Anonymous June 20, 2009 at 1:37 pm

It seems to me that an LCC would be the strongest reason to use an agency but comments I’ve read on this website are very judgemental of LCCs , if not downright cruel : ” she is a mess ” , ” I detest her ” etc.
All of the LCCs who have written on the blog seem to be decent caring , intelligent people. Nevertheless, host parents criticize them across agencies ( so it isn’t a case of one agency hiring terrible people ).
I kept waiting to read the ” something special ” about LCCs in May
but nothing ever happened. The agencies always say that they ” cannot operate without these people “.
So, if there are no good LCCs out there , what do the agencies in fact offer other than health insurance ? You could find an aupair on an independent website and bring that person over here as a student. Or is that legal ?

CV June 20, 2009 at 5:06 pm

Hi Anon– I just haven’t gotten to the post on “what makes a great LCC”. Somehow, we got distracted with the vacations, housequests, etc. I’ll get there…

Did someone actually write that they detested their LCC? I must have missed that b/c I’d have edited that out! :-)

Do you have a good story about a time when an LCC helped you and your family out? There are many of them here, just so you know, and there is always room for more. Jump on in with yours… cv

Curious Mom September 14, 2009 at 3:26 pm

Here’s the same question but with a pivotal twist: What about extending– without the agency– with an AP whose visa is not expiring? Our au pair is in her first year with us but her visa does not expire until 2012. Thus, if we renewed with her, she would still be in this country legally and, under a J-1 visa, permitted to work. Is there anything illegal about extending privately with her? If not, then isn’t the only big issue remaining the health insurance? Couldn’t we use some of the savings reaped from the agency fee to buy her health insurance? Comments? Thoughts?

Calif Mom September 14, 2009 at 8:28 pm

Not true; I’ve often praised our first LCC. She’s the reason we chose the agency, and I still miss her (we got “redistricted”)…

Dorsi September 14, 2009 at 10:31 pm

As far as I know, curious, the au pair visa is only issued through agencies. You must be in good standing with an agency or your visa is no longer valid. (I looked into a private match — but we needed to do everything above board and I don’t think it is possible). A J-1 visa does not give you permission to work for anyone doing anything (which is why your AP can’t work a side job at McDonalds.)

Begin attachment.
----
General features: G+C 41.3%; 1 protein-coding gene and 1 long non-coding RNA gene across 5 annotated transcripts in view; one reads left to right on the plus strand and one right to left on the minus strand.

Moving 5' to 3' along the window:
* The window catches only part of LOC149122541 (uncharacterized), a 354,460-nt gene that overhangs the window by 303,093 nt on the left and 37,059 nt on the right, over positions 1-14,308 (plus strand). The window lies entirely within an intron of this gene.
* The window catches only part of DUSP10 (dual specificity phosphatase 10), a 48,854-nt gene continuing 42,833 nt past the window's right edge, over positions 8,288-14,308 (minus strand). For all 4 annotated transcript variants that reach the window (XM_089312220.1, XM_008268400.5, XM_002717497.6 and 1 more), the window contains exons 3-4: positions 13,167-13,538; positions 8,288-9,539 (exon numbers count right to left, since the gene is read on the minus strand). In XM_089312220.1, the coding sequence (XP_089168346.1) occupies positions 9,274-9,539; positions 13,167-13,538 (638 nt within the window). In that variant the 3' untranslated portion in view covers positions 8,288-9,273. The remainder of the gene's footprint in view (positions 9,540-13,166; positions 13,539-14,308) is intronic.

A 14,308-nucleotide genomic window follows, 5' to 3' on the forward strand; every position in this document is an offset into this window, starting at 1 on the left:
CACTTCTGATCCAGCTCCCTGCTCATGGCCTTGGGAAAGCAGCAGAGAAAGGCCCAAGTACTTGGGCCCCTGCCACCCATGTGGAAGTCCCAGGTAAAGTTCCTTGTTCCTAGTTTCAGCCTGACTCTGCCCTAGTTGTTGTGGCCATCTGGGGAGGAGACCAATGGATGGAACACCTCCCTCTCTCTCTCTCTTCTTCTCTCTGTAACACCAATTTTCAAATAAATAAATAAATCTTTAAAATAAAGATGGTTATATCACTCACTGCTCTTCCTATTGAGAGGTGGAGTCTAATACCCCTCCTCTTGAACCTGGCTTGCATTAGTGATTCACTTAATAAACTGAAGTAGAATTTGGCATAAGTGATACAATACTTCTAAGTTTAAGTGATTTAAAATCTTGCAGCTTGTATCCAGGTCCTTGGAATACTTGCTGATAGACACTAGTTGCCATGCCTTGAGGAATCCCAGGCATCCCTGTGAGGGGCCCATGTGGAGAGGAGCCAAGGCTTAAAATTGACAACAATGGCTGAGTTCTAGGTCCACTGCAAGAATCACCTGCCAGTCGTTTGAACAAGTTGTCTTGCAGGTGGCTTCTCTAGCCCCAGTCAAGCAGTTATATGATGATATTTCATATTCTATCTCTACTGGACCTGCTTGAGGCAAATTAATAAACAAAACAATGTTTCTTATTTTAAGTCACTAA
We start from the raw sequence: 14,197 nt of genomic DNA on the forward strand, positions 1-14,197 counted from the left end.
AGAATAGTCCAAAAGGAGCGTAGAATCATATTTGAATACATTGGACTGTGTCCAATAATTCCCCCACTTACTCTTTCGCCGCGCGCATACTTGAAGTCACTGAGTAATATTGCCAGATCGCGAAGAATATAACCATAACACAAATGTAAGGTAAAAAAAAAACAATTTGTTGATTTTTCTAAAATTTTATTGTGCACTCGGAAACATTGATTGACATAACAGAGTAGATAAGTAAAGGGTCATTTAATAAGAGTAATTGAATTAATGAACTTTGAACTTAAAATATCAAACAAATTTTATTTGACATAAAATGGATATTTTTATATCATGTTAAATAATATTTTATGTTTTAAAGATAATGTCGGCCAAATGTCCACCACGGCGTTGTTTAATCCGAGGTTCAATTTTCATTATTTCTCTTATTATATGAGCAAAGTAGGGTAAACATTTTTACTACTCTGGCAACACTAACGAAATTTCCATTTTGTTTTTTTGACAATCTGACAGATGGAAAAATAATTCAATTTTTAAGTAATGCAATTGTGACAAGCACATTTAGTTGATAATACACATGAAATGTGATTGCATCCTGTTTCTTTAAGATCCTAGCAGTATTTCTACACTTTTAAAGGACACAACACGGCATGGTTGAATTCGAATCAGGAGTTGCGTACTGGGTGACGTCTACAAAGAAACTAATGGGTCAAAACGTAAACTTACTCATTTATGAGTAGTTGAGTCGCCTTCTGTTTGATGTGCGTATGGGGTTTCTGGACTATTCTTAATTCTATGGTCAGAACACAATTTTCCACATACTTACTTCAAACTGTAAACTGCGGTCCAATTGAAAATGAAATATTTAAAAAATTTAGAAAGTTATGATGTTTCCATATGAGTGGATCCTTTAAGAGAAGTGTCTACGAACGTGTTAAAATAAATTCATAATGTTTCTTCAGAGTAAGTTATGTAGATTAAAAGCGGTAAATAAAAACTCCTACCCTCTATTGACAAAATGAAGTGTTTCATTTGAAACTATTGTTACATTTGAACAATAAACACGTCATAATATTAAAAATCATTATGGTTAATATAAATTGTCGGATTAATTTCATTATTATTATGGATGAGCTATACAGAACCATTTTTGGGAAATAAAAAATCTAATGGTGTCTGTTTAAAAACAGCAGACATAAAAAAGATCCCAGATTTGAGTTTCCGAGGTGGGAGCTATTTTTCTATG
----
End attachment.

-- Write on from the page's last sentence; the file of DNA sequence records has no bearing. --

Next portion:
TX Mom September 15, 2009 at 11:05 am

Curious Mom, I’m curious how your AP has a J-1 visa that expires in 2012. I have only heard of one year AP visas. Even though the US gov’t lets AP’s stay a second year now, most AP’s can’t leave the US in their second year because the visa has officially expired in their passport. Maybe this is just my agency…
It seems like a large risk to save a little money. (Will you save money if you buy the AP’s health insurance?) I love the safety net and services our agency provides – including our LCC. :)

Curious Mom September 15, 2009 at 11:26 am

TX Mom, we don’t know why her visa doesn’t expire until 2012. Someone made a mistake somewhere. All of the other au pairs she trained with had only 1-year visas. Anyway, it no longer matters. Since my post, I spoke to an immigration lawyer (a friend of mine) who said that it really doesn’t matter what the visa says; if she is not working for us through the agency, she is not legally in this country. That wouldn’t be OK with us, so we’ll be renewing through the agency, even though they do virtually nothing. My lawyer friend was very clear that it’s a well known racket that the agencies reap huge fees for virtually nothing after the first year.

Anonymous September 15, 2009 at 2:38 pm

My agency told me that what they are doing for us in the second year is the legal work of extending the visa. All of the requirements about meeting attendance and schooling are exactly the same and the insurance stays the same. As you say, a private lawyer does not seem able to do it. I wish I had not had to hire a lawyer when I sold my house – in my opinion, he did nothing helpful either but I needed someone. Go figure. I feel it is worth the peace of mind to be with the agency. If there is a problem, they can be called upon to help.